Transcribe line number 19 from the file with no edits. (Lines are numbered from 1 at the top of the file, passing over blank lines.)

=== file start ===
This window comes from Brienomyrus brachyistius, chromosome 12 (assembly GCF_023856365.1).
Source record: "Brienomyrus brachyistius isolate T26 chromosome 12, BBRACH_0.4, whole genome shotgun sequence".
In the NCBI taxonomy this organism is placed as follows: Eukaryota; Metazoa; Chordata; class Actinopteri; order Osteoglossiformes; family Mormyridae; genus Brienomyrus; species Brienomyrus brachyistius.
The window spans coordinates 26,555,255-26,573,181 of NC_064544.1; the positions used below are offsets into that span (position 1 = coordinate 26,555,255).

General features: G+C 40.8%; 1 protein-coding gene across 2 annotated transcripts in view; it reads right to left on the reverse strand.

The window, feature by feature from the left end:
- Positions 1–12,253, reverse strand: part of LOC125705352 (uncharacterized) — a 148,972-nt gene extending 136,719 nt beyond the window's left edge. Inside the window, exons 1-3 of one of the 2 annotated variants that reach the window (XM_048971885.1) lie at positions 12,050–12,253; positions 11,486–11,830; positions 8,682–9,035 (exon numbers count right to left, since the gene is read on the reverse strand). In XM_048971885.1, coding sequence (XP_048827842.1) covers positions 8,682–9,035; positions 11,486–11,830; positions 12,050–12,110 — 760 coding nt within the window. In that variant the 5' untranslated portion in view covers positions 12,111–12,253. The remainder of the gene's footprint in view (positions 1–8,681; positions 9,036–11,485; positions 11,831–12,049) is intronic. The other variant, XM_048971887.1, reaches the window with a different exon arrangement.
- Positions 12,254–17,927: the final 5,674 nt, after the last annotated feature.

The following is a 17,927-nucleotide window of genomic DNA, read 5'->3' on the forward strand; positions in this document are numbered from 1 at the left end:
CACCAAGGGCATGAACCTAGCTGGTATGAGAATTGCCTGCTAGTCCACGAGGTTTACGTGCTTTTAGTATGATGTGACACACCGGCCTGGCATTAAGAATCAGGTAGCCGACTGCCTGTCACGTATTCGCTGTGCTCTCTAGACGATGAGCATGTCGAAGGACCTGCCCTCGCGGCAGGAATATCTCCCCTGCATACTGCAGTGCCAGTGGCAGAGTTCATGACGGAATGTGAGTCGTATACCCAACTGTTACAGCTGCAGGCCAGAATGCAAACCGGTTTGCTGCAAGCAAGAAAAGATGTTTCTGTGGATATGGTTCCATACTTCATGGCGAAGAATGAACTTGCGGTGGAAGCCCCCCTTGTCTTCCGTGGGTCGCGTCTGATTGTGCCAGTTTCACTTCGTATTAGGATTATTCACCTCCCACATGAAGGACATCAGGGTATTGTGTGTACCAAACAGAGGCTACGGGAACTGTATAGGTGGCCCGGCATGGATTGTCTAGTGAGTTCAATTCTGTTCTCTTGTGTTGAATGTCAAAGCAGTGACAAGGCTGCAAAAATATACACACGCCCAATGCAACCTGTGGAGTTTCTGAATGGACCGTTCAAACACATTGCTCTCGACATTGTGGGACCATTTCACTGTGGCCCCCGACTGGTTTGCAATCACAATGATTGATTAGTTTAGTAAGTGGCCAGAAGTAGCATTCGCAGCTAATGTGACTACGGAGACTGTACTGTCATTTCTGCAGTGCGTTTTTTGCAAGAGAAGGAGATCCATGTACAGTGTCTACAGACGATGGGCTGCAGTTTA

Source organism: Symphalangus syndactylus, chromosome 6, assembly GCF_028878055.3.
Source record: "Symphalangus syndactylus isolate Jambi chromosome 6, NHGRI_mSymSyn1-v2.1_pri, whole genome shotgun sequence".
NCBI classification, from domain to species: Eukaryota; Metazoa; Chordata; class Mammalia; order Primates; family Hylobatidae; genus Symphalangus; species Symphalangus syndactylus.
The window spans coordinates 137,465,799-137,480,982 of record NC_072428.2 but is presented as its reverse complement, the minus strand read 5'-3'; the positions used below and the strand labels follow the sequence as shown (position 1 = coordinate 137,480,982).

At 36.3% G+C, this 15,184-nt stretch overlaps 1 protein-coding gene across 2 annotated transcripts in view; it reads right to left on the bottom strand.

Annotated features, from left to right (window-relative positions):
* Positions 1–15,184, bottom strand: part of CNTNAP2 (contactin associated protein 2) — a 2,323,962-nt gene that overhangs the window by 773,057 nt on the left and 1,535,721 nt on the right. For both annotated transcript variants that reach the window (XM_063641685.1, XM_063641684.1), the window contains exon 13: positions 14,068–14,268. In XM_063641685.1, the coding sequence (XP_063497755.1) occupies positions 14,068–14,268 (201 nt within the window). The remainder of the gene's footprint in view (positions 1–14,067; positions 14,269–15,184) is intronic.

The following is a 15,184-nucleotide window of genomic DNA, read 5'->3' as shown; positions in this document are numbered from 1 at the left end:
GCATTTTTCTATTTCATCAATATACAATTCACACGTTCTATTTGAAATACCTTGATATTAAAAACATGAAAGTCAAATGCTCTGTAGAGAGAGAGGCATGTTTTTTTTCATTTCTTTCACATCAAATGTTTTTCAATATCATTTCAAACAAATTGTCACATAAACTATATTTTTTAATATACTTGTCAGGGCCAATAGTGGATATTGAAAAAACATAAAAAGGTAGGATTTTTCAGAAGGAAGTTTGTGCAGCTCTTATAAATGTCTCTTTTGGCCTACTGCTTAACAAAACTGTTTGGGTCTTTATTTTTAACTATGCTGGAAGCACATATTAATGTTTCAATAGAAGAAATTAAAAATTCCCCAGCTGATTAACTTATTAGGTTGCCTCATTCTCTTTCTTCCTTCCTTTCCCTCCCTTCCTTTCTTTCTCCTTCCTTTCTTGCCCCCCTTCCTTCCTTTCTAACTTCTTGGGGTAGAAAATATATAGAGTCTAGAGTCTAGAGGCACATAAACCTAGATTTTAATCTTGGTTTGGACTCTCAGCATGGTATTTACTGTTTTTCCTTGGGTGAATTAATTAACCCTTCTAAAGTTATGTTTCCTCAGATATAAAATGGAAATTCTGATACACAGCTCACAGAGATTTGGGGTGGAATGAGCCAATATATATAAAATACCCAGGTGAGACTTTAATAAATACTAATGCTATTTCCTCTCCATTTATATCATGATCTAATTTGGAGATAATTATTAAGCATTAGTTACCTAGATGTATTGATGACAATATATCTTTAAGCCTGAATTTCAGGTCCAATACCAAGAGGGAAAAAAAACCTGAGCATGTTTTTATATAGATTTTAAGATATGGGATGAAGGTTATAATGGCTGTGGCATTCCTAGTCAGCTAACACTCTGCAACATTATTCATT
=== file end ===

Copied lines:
GCATTTTTCTATTTCATCAATATACAATTCACACGTTCTATTTGAAATACCTTGATATTAAAAACATGAAAGTCAAATGCTCTGTAGAGAGAGAGGCATGTTTTTTTTCATTTCTTTCACATCAAATGTTTTTCAATATCATTTCAAACAAATTGTCACATAAACTATATTTTTTAATATACTTGTCAGGGCCAATAGTGGATATTGAAAAAACATAAAAAGGTAGGATTTTTCAGAAGGAAGTTTGTGCAGCTCTTATAAATGTCTCTTTTGGCCTACTGCTTAACAAAACTGTTTGGGTCTTTATTTTTAACTATGCTGGAAGCACATATTAATGTTTCAATAGAAGAAATTAAAAATTCCCCAGCTGATTAACTTATTAGGTTGCCTCATTCTCTTTCTTCCTTCCTTTCCCTCCCTTCCTTTCTTTCTCCTTCCTTTCTTGCCCCCCTTCCTTCCTTTCTAACTTCTTGGGGTAGAAAATATATAGAGTCTAGAGTCTAGAGGCACATAAACCTAGATTTTAATCTTGGTTTGGACTCTCAGCATGGTATTTACTGTTTTTCCTTGGGTGAATTAATTAACCCTTCTAAAGTTATGTTTCCTCAGATATAAAATGGAAATTCTGATACACAGCTCACAGAGATTTGGGGTGGAATGAGCCAATATATATAAAATACCCAGGTGAGACTTTAATAAATACTAATGCTATTTCCTCTCCATTTATATCATGATCTAATTTGGAGATAATTATTAAGCATTAGTTACCTAGATGTATTGATGACAATATATCTTTAAGCCTGAATTTCAGGTCCAATACCAAGAGGGAAAAAAAACCTGAGCATGTTTTTATATAGATTTTAAGATATGGGATGAAGGTTATAATGGCTGTGGCATTCCTAGTCAGCTAACACTCTGCAACATTATTCATT